A recent article in the New York Times on the debate over high-fructose corn syrup (HFCS) makes the following points:
- Customers are demanding that manufacturers replace HFCS with sugar
- Scientists generally agree that HFCS is no healthier than sugar
- Sugar costs 40% more than HFCS
- Companies are tired of the complaints so they’re trying to rename HFCS as “corn syrup” to make it sound more natural
Personally, I’m inclined to agree that HFCS is no better or worse for you than sugar. Chemically, they’re basically the same. That said, the desire to use less HFCS makes a lot of sense, but for environmental reasons, not health ones.
The existence of HFCS is the result of America over-producing and over-subsidizing corn, and thus looking for new, innovative ways to package and sell it. The fact that sugar costs more should be considered a feature, not a bug. It should cost more, because then we’ll consume less of it and we’ll all be healthier.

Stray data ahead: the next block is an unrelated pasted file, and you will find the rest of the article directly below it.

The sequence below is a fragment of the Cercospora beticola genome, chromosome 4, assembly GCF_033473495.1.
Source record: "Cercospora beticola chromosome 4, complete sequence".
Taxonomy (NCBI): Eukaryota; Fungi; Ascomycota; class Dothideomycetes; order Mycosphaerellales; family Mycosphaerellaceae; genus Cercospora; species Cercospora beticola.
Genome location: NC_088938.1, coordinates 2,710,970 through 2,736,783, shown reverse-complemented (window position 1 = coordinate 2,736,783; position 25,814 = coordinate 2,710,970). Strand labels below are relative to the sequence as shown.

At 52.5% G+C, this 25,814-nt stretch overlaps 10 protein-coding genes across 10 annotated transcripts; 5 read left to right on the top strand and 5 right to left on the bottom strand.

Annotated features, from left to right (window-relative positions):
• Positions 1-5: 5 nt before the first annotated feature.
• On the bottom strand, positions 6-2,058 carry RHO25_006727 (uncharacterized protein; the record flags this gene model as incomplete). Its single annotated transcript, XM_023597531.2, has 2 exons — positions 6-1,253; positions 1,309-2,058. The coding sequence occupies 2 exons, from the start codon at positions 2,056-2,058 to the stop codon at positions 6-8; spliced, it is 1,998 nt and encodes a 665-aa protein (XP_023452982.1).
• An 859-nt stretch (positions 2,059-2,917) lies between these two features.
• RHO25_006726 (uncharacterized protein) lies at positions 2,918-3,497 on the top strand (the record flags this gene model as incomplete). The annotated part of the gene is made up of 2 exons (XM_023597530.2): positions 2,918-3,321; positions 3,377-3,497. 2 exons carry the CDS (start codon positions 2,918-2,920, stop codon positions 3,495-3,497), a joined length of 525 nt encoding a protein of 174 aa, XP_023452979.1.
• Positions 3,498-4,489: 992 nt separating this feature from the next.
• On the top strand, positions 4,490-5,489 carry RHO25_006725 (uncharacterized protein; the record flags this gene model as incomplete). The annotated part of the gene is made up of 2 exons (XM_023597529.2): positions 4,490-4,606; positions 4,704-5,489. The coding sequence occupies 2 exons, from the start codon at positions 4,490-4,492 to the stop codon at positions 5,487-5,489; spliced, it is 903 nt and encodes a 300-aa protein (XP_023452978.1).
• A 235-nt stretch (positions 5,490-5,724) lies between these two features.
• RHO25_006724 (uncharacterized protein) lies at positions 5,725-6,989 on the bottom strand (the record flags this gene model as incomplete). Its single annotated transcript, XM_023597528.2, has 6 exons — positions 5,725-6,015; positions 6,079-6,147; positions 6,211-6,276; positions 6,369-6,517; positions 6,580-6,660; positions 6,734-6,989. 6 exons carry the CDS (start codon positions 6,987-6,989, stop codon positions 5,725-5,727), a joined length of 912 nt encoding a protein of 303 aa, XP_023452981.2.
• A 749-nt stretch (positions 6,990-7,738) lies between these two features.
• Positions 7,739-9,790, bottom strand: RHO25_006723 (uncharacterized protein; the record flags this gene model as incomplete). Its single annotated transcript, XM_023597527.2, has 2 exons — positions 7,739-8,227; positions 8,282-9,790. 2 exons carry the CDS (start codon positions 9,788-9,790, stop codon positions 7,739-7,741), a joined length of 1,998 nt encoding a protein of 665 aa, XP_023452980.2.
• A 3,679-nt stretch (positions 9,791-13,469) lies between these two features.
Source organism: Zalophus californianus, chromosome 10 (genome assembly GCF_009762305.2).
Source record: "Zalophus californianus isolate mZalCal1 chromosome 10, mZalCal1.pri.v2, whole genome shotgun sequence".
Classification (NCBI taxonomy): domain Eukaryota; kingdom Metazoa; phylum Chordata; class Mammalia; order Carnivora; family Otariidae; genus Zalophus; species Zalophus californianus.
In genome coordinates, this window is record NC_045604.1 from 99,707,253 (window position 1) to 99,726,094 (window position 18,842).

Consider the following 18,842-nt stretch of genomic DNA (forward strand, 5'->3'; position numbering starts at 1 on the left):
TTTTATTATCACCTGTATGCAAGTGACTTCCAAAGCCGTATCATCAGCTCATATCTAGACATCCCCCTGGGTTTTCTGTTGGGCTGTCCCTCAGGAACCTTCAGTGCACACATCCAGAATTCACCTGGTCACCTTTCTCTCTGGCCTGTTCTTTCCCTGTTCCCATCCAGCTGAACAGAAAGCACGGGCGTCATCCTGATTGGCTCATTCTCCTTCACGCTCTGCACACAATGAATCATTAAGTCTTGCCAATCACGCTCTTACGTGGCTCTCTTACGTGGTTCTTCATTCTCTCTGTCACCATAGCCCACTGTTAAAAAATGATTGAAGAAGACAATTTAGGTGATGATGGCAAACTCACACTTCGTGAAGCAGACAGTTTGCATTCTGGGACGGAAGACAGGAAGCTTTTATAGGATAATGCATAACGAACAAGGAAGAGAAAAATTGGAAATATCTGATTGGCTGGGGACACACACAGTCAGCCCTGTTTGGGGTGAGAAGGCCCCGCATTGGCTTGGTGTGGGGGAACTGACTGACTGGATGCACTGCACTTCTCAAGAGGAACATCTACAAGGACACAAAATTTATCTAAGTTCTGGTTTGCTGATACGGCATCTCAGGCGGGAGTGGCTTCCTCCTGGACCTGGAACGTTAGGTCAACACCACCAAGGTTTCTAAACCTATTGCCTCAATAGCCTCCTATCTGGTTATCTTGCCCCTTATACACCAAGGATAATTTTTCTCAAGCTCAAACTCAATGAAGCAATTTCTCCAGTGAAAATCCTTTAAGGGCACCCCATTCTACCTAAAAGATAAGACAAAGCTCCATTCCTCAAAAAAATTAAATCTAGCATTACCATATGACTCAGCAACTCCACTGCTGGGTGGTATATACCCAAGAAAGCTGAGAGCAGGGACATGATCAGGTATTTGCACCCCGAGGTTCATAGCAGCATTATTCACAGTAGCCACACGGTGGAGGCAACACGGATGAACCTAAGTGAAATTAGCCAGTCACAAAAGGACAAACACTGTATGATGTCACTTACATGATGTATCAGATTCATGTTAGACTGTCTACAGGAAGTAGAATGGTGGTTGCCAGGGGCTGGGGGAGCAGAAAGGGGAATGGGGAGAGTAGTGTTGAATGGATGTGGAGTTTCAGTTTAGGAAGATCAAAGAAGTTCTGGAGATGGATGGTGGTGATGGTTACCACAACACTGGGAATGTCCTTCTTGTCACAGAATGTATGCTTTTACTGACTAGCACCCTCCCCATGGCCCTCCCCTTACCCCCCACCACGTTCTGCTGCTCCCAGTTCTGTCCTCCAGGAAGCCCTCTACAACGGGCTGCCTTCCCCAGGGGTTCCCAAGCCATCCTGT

So, while I’m not sure the anti-HFCS crowd has dietary science on their side, I think their overall goals are absolutely correct. The environmental costs of using so much corn are quite high. Long before oil started spilling into the Gulf of Mexico, the area has been an ecological dead zone, due to the runoff from nitrogen-based fertilizers in the Midwest and Great Plains that are used to grow, well… more corn.
All of this is ignored in the article. And while I understand you have to limit the scope of your inquiry in any given article, to not even discuss the environmental history of HFCS seems like a big miss.